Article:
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Boris Johnson will next week admit that he “unquestionably made mistakes” over Covid but insist that the decisions he took ultimately saved hundreds of thousands of lives.

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In his evidence to the Covid public inquiry the former prime minister is expected to issue an unreserved apology and say that he and his government were initially far too complacent and vastly underestimated the risks posed by the virus.

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He will argue that he had a “basic confidence that things would turn out alright” on the “fallacious logic” that previous health threats such as BSE and Sars had not proven as catastrophic as feared.

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However, he is expected to say that, overall, the government succeeded in its central aim of preventing the NHS from being overwhelmed by making the “right decisions at the right times”.

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On Sunday

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There was plenty more on Sunday, of which the best article was probably Tim Shipman’s in the Sunday Times. He said Johnson would argue that the first lockdown was delayed because scientists argued that “behavioural fatigue” would stop people complying with lockdown measures after a while, which meant they should not start too early. Shipman said:

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Johnson has spent, aides say, almost a year preparing for his appearance in front of Baroness Hallett and her panel. He will make the case that many of the explosive WhatsApp exchanges that have left his government looking like it was in the middle of a civil war were simply conversations around the issues, or “dark humour” — but that the key decisions were made in formal meetings based on this official advice. One minister from the Johnson government who has read his written evidence said: “I think he gives a good account of himself, actually.”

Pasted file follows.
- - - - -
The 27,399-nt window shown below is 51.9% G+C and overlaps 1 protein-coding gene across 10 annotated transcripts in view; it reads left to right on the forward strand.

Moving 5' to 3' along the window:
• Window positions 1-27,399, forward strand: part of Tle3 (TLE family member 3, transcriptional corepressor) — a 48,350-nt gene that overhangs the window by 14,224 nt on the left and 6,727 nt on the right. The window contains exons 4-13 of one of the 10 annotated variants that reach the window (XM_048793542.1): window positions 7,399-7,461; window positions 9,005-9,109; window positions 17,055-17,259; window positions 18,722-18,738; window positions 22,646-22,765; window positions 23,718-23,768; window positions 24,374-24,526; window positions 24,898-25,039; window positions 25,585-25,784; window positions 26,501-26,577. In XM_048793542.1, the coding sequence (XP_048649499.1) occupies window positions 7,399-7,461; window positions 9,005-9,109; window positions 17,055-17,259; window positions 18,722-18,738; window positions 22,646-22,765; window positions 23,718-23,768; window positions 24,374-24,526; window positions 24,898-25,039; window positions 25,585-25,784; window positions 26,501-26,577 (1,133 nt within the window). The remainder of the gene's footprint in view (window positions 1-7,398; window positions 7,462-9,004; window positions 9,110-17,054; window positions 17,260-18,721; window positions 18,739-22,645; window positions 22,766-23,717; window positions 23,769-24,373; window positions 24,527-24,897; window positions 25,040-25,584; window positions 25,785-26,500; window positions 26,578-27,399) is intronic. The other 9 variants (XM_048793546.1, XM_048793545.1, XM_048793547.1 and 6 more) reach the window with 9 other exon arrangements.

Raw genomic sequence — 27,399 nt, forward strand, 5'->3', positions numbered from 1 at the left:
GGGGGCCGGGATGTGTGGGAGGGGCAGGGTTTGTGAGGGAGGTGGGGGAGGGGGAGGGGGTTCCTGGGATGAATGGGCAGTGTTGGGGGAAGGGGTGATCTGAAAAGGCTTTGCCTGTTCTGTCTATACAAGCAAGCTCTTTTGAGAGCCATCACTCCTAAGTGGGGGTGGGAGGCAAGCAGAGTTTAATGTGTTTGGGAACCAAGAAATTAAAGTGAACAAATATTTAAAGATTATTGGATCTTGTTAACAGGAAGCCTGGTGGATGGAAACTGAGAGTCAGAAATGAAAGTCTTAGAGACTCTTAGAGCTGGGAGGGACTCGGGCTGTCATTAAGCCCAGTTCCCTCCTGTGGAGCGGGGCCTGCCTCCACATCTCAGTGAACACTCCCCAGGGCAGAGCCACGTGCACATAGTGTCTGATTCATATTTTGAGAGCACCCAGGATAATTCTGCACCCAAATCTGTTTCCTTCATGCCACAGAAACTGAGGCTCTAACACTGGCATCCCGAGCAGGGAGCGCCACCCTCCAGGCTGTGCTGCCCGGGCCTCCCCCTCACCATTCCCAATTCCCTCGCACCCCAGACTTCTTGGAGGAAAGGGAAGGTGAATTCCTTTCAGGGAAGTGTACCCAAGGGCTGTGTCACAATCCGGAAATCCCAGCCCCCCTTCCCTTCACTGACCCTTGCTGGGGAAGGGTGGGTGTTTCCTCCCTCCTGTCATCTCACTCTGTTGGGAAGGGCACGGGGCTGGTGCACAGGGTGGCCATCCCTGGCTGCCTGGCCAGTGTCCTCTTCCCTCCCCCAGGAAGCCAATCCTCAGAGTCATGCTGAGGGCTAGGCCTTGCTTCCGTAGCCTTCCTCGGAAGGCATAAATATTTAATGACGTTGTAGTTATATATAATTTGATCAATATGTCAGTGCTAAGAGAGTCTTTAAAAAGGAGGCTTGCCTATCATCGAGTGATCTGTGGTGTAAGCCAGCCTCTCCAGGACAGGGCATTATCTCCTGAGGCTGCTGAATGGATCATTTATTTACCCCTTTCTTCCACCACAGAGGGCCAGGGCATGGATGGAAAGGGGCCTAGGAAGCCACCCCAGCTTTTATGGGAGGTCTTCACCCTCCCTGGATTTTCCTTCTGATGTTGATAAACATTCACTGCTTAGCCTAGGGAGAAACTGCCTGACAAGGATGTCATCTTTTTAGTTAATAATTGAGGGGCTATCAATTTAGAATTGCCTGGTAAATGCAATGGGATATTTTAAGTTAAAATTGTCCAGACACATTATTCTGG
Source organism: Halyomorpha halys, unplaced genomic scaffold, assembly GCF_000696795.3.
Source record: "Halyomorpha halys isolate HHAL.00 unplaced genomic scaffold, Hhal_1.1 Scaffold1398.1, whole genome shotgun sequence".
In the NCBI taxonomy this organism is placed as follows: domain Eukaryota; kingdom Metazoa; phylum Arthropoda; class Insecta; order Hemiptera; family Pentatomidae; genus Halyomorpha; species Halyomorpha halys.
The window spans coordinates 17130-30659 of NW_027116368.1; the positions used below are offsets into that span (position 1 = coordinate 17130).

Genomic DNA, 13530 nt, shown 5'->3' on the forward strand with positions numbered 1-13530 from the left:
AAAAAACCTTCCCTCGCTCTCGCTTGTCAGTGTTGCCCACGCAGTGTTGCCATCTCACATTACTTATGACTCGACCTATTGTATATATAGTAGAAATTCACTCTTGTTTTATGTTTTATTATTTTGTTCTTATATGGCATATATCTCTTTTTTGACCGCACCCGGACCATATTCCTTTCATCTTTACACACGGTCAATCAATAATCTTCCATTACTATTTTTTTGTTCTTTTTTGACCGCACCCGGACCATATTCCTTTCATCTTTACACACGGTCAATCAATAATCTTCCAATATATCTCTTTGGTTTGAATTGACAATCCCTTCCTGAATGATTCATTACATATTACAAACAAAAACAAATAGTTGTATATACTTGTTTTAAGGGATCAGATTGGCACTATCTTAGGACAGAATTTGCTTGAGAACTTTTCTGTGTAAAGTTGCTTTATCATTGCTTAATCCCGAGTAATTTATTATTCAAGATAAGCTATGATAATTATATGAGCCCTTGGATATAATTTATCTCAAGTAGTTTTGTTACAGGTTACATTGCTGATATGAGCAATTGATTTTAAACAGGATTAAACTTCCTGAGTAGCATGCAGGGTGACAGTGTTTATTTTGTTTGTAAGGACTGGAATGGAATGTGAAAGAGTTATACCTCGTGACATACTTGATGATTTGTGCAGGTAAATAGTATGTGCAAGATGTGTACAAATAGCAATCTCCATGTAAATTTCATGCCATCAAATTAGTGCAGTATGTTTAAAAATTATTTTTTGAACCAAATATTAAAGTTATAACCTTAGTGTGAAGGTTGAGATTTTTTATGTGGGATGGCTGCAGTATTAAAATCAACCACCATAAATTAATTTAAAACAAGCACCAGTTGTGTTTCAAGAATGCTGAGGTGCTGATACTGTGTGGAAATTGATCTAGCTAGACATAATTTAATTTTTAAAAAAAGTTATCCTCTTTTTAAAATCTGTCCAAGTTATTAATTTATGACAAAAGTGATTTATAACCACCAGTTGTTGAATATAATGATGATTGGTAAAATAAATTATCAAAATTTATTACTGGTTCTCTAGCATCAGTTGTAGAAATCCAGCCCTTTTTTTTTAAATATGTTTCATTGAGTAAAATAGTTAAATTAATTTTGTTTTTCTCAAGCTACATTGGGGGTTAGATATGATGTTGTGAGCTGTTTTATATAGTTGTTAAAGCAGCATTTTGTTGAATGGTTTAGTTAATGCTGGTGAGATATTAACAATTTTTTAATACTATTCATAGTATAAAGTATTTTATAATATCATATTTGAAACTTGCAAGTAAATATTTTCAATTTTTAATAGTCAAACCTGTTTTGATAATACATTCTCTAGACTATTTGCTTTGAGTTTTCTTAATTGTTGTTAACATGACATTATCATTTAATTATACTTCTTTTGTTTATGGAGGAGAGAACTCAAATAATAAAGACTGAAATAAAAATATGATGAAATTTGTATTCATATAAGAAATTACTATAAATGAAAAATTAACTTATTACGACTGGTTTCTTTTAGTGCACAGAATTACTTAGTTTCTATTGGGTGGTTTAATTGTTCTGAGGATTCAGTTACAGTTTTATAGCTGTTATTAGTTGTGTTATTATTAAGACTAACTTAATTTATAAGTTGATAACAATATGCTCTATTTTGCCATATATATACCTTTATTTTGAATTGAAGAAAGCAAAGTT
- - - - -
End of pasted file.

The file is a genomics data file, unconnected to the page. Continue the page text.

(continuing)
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In the Sun Sophia Sleigh also said Johnson would seek to deflect blame onto the scientists. She said:

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An ally of the ex-PM told The Sun on Sunday: “The only trolley involved were the trolleys full of vaccines Boris helped deliver for the UK. Boris only changed his views when the scientific advice changed. The experts kept changing their tune on issues.”

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And Glen Owen in the Mail on Sunday said Johnson wants more focus on whether the Covid virus was invented by the Chinese.

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On Monday

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On Monday Ben Riley-Smith in the Daily Telegraph said Johnson would deny Dominic Cummings’ claim that in February 2020 he was on holiday at Chevening trying to finish his book about Shakespeare instead of focusing on Covid.

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On Tuesday

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On Tuesday Steve Swinford and Chris Smyth in the Times said Johnson would suggest that Prof Sir Chris Whitty, the chief medical officer, was responsible for the first lockdown being delayed. They said:

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Boris Johnson will claim that he delayed implementing the first lockdown on the advice of Sir Chris Whitty amid concerns that people would tire of the restrictions and flout the rules.

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The former prime minister’s statement to the Covid inquiry is expected to say that given the “massive disbenefits” of lockdown it was “obviously right” to ensure that it was not implemented too soon.

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He will highlight a series of warnings from Whitty, the chief medical officer, about the risks of locking down too early.